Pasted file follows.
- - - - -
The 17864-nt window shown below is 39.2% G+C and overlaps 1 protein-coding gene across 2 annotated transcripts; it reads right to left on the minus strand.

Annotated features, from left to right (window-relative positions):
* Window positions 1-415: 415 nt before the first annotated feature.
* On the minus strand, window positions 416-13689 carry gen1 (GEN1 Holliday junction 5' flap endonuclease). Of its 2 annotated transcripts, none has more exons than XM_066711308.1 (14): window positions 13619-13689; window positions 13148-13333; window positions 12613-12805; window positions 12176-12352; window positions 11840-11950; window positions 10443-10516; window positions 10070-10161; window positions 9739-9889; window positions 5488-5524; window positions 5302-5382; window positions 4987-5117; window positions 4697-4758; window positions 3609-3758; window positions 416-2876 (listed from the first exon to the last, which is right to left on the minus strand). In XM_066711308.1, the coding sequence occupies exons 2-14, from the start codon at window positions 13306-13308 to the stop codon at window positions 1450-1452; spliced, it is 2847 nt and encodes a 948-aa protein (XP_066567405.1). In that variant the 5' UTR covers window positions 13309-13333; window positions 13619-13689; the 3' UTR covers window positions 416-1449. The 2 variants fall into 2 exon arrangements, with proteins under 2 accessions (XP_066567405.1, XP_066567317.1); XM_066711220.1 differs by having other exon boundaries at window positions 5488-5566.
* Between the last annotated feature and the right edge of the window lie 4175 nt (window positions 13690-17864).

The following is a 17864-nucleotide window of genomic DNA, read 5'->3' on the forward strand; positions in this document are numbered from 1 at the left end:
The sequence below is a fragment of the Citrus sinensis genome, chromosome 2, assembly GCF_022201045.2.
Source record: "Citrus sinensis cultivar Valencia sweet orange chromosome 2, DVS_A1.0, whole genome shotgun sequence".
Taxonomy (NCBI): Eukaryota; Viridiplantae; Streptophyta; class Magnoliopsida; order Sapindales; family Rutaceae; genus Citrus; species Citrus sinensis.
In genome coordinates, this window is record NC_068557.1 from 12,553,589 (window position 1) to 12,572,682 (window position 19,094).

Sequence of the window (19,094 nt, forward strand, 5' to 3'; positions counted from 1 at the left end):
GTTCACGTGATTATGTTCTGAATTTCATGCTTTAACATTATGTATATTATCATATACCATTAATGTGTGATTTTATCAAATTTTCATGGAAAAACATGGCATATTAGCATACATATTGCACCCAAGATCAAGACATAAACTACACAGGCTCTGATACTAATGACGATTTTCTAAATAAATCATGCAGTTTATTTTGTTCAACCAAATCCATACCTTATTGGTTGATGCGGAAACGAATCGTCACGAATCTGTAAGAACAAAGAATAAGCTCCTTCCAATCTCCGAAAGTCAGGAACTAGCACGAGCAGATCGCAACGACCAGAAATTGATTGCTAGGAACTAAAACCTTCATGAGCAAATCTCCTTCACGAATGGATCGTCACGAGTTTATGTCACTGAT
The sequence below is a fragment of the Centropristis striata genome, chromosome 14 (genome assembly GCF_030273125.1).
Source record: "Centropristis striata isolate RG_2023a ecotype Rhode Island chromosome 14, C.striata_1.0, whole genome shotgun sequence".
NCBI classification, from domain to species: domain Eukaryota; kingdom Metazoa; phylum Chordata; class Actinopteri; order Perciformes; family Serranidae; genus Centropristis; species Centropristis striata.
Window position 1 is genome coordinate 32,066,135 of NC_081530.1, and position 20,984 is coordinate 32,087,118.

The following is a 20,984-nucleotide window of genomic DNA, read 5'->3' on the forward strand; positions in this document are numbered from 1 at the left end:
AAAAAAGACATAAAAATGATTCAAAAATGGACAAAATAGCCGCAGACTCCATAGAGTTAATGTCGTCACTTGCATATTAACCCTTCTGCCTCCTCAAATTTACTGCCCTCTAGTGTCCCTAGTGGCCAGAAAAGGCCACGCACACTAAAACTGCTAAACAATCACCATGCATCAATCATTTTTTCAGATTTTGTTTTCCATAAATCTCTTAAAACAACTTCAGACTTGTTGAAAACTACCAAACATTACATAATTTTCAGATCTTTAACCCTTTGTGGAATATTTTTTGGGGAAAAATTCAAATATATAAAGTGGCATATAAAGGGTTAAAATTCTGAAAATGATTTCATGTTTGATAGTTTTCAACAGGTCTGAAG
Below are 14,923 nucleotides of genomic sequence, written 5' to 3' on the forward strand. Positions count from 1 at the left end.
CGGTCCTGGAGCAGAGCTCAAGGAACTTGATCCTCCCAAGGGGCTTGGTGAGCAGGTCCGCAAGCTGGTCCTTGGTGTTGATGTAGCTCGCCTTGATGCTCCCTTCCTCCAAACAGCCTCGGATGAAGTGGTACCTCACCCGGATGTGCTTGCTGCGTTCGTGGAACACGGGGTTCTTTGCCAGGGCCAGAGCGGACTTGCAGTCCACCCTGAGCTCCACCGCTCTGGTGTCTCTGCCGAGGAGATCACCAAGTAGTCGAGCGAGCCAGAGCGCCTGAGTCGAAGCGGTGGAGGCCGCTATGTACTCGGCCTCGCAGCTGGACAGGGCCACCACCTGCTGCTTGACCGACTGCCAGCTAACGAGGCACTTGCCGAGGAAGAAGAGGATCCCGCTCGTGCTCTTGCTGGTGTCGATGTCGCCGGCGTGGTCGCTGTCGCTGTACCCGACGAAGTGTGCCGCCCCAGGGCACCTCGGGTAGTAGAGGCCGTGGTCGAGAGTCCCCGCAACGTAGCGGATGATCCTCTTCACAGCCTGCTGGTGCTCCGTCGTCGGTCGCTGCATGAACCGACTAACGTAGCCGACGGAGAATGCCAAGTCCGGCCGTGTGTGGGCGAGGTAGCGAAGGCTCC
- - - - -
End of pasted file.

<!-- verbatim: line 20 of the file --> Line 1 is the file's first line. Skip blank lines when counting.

CGGTCCTGGAGCAGAGCTCAAGGAACTTGATCCTCCCAAGGGGCTTGGTGAGCAGGTCCGCAAGCTGGTCCTTGGTGTTGATGTAGCTCGCCTTGATGCTCCCTTCCTCCAAACAGCCTCGGATGAAGTGGTACCTCACCCGGATGTGCTTGCTGCGTTCGTGGAACACGGGGTTCTTTGCCAGGGCCAGAGCGGACTTGCAGTCCACCCTGAGCTCCACCGCTCTGGTGTCTCTGCCGAGGAGATCACCAAGTAGTCGAGCGAGCCAGAGCGCCTGAGTCGAAGCGGTGGAGGCCGCTATGTACTCGGCCTCGCAGCTGGACAGGGCCACCACCTGCTGCTTGACCGACTGCCAGCTAACGAGGCACTTGCCGAGGAAGAAGAGGATCCCGCTCGTGCTCTTGCTGGTGTCGATGTCGCCGGCGTGGTCGCTGTCGCTGTACCCGACGAAGTGTGCCGCCCCAGGGCACCTCGGGTAGTAGAGGCCGTGGTCGAGAGTCCCCGCAACGTAGCGGATGATCCTCTTCACAGCCTGCTGGTGCTCCGTCGTCGGTCGCTGCATGAACCGACTAACGTAGCCGACGGAGAATGCCAAGTCCGGCCGTGTGTGGGCGAGGTAGCGAAGGCTCC